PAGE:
University of New England - Innovation for a Healthier Planet

Research Help

Misinformation & Fake News

Fake or deliberately misleading stories are prevalent online and especially on social media. Sometimes these stories contain a grain of truth, some are wholly made up, and some are opinion masquerading as legitimate reporting. Before you cite something in a paper or hit “share,” take the following steps to help you spot fake news when you see it.

Consider the Source

Click away from the story to investigate the site, its mission and its contact information to verify that a site is a real news organization. maintains a list of known fake-news websites which attempt to pass as legitimate sources. Use the Ad Fontes Media Bias Chart to check the bias and accuracy of news sources.

Check the Author

Do a quick search on the author. Are they credible? Are they real? Can you find anything else they’ve published? Be especially skeptical if there is no author listed or the author is anonymous.

Check the Date

Reposting old news stories doesn’t mean they’re relevant to current events. Old stories or images can be repackaged, or even re-dated to try and draw misleading conclusions. Use Google image search to check the legitimacy of suspect photos.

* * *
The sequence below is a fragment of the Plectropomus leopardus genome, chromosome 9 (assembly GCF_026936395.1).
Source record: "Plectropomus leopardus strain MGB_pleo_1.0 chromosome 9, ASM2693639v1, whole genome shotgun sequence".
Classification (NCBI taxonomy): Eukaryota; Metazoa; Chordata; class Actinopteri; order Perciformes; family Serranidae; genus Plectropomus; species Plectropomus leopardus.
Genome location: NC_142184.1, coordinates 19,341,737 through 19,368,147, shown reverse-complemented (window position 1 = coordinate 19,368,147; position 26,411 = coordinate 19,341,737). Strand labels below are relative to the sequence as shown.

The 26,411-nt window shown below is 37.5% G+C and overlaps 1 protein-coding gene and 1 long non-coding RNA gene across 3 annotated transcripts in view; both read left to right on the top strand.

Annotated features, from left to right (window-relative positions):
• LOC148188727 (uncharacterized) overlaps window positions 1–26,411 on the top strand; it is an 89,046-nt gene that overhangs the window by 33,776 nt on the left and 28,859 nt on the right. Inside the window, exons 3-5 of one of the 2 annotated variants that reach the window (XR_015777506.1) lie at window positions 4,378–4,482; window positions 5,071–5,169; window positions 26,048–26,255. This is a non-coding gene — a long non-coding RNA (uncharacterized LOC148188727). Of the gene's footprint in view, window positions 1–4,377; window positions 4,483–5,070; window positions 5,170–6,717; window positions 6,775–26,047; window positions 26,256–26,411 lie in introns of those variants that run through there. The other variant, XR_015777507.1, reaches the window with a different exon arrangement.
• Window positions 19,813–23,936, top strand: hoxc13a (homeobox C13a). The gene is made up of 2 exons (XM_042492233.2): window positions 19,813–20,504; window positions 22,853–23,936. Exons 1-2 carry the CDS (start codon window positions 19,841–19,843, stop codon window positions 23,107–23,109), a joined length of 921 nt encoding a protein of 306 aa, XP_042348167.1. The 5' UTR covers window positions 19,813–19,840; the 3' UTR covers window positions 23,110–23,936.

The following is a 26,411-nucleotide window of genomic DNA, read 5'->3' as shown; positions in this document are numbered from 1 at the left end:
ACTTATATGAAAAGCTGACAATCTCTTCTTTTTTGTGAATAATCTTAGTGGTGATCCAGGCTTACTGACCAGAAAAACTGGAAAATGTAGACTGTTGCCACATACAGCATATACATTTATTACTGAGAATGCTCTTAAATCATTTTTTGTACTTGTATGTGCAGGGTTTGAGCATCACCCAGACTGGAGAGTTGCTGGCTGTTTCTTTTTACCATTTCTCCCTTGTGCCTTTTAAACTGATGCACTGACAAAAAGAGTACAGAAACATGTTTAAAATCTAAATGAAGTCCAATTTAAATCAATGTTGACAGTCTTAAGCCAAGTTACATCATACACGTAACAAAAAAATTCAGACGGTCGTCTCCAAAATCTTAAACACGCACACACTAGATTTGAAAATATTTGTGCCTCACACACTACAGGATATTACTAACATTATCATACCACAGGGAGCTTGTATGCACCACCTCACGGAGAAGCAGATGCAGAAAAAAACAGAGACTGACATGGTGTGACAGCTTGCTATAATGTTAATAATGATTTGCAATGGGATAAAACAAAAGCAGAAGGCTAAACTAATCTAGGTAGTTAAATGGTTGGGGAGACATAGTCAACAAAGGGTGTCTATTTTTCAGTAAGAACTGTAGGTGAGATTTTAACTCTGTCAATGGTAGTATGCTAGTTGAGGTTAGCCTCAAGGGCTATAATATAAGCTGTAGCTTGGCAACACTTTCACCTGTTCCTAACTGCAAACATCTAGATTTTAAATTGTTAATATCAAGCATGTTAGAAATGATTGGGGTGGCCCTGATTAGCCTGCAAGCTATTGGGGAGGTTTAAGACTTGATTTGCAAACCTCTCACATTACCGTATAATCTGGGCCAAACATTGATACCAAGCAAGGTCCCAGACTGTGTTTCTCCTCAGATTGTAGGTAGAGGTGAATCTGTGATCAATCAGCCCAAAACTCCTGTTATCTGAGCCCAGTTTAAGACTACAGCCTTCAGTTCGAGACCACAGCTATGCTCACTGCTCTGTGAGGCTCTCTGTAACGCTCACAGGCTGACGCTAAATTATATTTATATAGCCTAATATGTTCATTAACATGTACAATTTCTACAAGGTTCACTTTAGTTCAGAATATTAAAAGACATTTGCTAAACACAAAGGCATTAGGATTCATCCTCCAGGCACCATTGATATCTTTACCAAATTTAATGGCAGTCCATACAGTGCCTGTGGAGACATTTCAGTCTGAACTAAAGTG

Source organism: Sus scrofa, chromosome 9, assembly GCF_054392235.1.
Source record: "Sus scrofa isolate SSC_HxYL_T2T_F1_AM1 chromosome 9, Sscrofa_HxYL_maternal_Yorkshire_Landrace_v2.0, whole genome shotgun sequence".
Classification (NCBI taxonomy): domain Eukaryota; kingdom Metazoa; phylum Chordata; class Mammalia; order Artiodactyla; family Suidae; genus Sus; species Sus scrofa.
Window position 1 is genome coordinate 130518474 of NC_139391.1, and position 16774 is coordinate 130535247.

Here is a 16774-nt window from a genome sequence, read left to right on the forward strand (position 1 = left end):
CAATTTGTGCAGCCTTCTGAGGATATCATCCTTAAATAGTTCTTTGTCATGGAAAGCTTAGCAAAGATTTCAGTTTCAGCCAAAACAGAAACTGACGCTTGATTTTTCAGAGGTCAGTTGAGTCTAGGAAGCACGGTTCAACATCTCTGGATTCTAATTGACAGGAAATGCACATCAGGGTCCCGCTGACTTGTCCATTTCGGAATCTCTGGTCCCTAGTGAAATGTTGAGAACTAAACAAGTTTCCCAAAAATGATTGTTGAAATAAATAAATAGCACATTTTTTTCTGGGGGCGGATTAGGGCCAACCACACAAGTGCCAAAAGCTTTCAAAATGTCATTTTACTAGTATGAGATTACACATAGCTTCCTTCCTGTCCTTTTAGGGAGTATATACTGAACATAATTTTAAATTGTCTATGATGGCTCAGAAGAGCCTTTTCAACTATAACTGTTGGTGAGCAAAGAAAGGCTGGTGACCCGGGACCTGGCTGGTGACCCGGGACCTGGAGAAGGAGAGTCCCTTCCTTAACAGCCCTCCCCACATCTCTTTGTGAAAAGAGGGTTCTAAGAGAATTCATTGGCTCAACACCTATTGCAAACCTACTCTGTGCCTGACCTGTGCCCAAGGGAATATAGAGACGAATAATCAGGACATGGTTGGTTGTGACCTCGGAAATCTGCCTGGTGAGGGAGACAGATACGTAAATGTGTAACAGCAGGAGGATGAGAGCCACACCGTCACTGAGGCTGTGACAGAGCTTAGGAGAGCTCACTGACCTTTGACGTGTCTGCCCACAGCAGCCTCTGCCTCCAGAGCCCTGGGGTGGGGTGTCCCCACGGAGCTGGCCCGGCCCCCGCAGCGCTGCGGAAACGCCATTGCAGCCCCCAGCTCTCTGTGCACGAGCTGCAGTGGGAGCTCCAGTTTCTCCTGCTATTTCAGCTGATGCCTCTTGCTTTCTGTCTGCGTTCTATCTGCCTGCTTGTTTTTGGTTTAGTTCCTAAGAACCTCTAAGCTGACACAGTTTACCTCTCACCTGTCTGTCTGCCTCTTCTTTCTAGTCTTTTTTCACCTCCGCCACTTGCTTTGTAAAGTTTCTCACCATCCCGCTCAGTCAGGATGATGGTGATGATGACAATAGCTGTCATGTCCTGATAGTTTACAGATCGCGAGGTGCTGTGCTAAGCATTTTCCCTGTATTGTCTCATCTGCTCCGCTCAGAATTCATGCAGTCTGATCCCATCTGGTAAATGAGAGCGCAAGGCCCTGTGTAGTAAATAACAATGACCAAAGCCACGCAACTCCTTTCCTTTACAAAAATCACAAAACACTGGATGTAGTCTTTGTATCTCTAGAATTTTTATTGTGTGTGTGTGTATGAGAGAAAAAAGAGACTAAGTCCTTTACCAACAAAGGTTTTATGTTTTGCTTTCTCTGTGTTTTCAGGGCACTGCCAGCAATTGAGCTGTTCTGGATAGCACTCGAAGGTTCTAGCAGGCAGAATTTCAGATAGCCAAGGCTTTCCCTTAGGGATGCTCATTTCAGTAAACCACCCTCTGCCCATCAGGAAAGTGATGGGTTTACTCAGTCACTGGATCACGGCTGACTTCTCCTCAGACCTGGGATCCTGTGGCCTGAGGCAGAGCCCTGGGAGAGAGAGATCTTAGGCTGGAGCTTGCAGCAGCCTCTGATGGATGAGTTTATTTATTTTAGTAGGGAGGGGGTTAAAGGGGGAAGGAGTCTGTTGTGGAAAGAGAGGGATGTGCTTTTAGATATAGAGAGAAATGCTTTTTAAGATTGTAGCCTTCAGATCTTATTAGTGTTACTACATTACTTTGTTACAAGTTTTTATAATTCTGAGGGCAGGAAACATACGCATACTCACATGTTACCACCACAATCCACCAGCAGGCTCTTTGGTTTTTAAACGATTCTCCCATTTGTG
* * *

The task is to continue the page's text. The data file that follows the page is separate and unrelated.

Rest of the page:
Check your Biases

Consider if your own beliefs could affect your judgement. People are more inclined to believe a story if it confirms what they already believe, and to ignore information that doesn’t. If a story headline triggers outrage, take a moment to consider if the source is playing to your biases or has an agenda.

Read Beyond

Headlines can be outrageous in an effort to get clicks. What’s the whole story? Authors use these tactics to get your attention in hopes that you will spread their story on social media; be sure the story has substance and is not just clickbait.

Supporting Sources?

Click on those links. Determine if the information given actually supports the story. Authors may link to sources which actually dispel their claims if read carefully, or to outdated or debunked information.

Is it a Joke?

If it’s too outlandish, it might be satire. Research the site and author to be sure. A legitimate satire website will state that their work is fiction.

Ask the Experts

All this fact checking takes time! However, you have experts here to help you discern fact from fiction. Ask a librarian or consult a fact-checking site.

Some reliable fact-checking organizations